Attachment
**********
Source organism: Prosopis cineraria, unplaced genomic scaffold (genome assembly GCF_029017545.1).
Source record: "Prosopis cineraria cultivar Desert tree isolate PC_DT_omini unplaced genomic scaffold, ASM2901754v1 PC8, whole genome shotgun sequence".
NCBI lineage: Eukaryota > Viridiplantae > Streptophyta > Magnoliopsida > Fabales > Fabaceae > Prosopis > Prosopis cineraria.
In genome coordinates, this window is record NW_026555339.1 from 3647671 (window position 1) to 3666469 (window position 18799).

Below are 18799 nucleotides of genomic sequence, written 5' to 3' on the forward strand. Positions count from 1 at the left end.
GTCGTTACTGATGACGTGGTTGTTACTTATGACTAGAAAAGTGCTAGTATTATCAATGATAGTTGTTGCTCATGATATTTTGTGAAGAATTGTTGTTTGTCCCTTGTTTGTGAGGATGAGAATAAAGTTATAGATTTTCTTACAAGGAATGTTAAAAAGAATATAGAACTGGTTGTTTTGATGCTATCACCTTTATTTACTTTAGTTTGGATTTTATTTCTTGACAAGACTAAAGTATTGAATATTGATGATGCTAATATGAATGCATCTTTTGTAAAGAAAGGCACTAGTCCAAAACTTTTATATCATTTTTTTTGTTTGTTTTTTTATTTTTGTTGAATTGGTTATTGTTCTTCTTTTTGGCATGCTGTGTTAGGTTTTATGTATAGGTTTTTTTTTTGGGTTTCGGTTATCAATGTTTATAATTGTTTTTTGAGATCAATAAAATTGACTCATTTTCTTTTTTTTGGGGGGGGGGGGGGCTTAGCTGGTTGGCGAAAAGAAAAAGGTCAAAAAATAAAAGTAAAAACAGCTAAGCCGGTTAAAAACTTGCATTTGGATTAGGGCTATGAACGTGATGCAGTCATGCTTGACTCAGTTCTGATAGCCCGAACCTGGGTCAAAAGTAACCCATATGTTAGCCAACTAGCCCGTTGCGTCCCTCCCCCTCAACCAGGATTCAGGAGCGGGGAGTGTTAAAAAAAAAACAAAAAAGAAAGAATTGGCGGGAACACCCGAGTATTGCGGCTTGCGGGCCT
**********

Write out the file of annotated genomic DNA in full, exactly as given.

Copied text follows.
Source organism: Prosopis cineraria, unplaced genomic scaffold (genome assembly GCF_029017545.1).
Source record: "Prosopis cineraria cultivar Desert tree isolate PC_DT_omini unplaced genomic scaffold, ASM2901754v1 PC8, whole genome shotgun sequence".
NCBI lineage: Eukaryota > Viridiplantae > Streptophyta > Magnoliopsida > Fabales > Fabaceae > Prosopis > Prosopis cineraria.
In genome coordinates, this window is record NW_026555339.1 from 3647671 (window position 1) to 3666469 (window position 18799).

Below are 18799 nucleotides of genomic sequence, written 5' to 3' on the forward strand. Positions count from 1 at the left end.
GTCGTTACTGATGACGTGGTTGTTACTTATGACTAGAAAAGTGCTAGTATTATCAATGATAGTTGTTGCTCATGATATTTTGTGAAGAATTGTTGTTTGTCCCTTGTTTGTGAGGATGAGAATAAAGTTATAGATTTTCTTACAAGGAATGTTAAAAAGAATATAGAACTGGTTGTTTTGATGCTATCACCTTTATTTACTTTAGTTTGGATTTTATTTCTTGACAAGACTAAAGTATTGAATATTGATGATGCTAATATGAATGCATCTTTTGTAAAGAAAGGCACTAGTCCAAAACTTTTATATCATTTTTTTTGTTTGTTTTTTTATTTTTGTTGAATTGGTTATTGTTCTTCTTTTTGGCATGCTGTGTTAGGTTTTATGTATAGGTTTTTTTTTTGGGTTTCGGTTATCAATGTTTATAATTGTTTTTTGAGATCAATAAAATTGACTCATTTTCTTTTTTTTGGGGGGGGGGGGGGCTTAGCTGGTTGGCGAAAAGAAAAAGGTCAAAAAATAAAAGTAAAAACAGCTAAGCCGGTTAAAAACTTGCATTTGGATTAGGGCTATGAACGTGATGCAGTCATGCTTGACTCAGTTCTGATAGCCCGAACCTGGGTCAAAAGTAACCCATATGTTAGCCAACTAGCCCGTTGCGTCCCTCCCCCTCAACCAGGATTCAGGAGCGGGGAGTGTTAAAAAAAAAACAAAAAAGAAAGAATTGGCGGGAACACCCGAGTATTGCGGCTTGCGGGCCT